Golden wheat plains stretch across the horizon in Australia's eastern state wheatbelt.
Farmer Alexander Madden is one of many farmers, ecstatic with this year's outstanding crop.
His farm outside the town of Moree, about seven hours from Sydney, was hit by a devastating three-year drought.
But now this region is leading an agricultural recovery, heralding Australia's third biggest wheat crop in 30 years, according to government forecasts.
"It's pleasing just to know that we're harvesting big crops again. Money in the bank pretty much when you are looking at it if you can get it off in time. Just makes everyone very happy in the family. Not only our family, just all the farming families around the community."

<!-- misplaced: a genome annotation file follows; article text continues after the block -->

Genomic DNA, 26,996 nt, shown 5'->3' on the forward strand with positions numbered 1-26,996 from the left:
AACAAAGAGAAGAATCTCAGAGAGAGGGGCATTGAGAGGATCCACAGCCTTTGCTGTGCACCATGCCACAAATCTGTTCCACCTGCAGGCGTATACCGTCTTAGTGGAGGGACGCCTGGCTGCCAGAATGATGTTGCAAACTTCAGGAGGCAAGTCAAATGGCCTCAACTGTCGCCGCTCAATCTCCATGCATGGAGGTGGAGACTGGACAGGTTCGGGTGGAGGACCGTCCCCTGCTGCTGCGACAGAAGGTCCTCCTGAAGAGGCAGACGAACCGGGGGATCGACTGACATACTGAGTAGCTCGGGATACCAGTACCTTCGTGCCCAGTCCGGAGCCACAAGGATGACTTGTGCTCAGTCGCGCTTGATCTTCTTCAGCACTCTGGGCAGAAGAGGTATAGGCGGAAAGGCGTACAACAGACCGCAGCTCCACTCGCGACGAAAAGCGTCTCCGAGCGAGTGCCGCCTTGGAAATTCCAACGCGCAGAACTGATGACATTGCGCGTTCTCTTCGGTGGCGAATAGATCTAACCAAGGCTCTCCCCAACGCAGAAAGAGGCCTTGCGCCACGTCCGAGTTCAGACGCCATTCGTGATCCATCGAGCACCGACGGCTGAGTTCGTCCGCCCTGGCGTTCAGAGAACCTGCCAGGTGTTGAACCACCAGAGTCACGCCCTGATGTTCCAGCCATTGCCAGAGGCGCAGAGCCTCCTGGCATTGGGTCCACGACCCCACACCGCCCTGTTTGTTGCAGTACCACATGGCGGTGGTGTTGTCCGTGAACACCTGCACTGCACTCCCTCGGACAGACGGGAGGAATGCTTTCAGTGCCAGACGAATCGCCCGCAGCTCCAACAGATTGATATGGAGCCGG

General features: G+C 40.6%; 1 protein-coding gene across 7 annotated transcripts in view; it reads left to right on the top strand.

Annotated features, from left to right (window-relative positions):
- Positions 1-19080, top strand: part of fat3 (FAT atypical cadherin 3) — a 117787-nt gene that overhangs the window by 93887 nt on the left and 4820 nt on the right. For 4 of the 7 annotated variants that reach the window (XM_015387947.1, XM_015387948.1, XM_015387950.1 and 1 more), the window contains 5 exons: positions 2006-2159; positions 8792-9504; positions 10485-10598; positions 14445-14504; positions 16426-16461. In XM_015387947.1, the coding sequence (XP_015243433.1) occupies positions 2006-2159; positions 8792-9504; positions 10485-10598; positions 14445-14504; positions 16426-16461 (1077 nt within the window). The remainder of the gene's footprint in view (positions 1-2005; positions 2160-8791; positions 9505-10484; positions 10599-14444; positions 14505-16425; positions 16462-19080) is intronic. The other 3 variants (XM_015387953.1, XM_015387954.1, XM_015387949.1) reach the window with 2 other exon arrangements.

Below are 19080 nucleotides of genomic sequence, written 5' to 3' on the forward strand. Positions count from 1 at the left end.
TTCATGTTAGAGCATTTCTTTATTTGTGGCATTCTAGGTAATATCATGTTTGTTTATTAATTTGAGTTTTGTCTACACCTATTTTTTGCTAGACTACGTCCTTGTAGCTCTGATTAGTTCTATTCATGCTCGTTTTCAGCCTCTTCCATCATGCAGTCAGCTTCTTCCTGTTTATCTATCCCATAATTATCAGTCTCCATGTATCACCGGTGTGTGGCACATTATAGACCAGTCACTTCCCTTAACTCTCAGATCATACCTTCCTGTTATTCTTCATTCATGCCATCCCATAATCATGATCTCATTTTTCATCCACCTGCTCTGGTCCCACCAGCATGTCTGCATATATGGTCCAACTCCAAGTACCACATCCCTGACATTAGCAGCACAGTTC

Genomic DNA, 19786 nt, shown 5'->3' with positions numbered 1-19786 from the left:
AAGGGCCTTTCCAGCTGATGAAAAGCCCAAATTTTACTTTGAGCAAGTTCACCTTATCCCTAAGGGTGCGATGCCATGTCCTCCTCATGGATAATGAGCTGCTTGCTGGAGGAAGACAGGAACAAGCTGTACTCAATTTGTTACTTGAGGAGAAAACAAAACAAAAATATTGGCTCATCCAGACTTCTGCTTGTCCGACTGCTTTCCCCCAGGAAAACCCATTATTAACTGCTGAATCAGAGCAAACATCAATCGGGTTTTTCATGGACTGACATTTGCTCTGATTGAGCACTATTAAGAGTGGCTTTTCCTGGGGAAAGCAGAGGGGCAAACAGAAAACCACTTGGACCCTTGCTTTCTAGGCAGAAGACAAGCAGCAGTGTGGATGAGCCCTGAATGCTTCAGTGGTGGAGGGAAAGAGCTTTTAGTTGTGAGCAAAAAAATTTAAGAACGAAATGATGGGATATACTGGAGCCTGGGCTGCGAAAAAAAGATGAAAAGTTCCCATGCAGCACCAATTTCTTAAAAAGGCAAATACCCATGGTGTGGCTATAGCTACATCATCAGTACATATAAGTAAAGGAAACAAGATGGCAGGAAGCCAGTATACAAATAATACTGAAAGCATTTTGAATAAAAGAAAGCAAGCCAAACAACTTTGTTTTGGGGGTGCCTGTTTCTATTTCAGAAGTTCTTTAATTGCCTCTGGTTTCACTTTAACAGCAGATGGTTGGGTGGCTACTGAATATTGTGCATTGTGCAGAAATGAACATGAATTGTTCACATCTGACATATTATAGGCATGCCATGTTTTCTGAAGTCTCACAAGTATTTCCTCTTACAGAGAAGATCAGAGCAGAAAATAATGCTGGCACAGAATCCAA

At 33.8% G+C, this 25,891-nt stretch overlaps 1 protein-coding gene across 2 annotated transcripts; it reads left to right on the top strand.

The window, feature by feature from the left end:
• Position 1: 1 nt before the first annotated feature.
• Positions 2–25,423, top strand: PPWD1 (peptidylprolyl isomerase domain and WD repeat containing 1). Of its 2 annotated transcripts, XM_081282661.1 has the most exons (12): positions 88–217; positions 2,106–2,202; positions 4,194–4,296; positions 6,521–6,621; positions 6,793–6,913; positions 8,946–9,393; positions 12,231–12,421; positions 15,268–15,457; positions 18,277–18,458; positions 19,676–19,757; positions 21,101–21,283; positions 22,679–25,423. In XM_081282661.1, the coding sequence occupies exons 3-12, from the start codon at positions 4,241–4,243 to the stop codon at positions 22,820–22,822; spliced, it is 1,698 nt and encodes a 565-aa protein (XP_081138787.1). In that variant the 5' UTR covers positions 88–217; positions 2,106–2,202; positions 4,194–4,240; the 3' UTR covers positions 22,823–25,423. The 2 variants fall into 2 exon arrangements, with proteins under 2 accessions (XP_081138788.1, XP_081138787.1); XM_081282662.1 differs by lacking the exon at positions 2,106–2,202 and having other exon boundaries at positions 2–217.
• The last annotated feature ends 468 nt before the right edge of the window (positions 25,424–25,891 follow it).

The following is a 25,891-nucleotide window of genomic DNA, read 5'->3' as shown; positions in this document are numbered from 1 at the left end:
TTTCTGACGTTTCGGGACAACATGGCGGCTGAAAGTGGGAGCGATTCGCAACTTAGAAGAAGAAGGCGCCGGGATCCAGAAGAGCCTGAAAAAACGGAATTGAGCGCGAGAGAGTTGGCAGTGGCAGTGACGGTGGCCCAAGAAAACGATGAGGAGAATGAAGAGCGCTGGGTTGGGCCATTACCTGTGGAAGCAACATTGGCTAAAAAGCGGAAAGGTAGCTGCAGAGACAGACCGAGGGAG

But for some farmers it's a race against the clock, as they rush to strip the crop before the rain. Already several crops have been affected by the wet, downgrading their quality.
Australia is forecast to produce 29 million tonnes across the continent, no better timing as like most economies, Australia has been pushed deep into deficit by the coronavirus pandemic.
"We can certainly start to enjoy life a bit better now. Whether it's just going around to a mates' place and have a few beers around there. Going to have a hit a golf in town at Moree."
And that money generated by the harvest will flow straight back into rural Australia, bringing a new buzz to the towns, and new jobs for casual workers.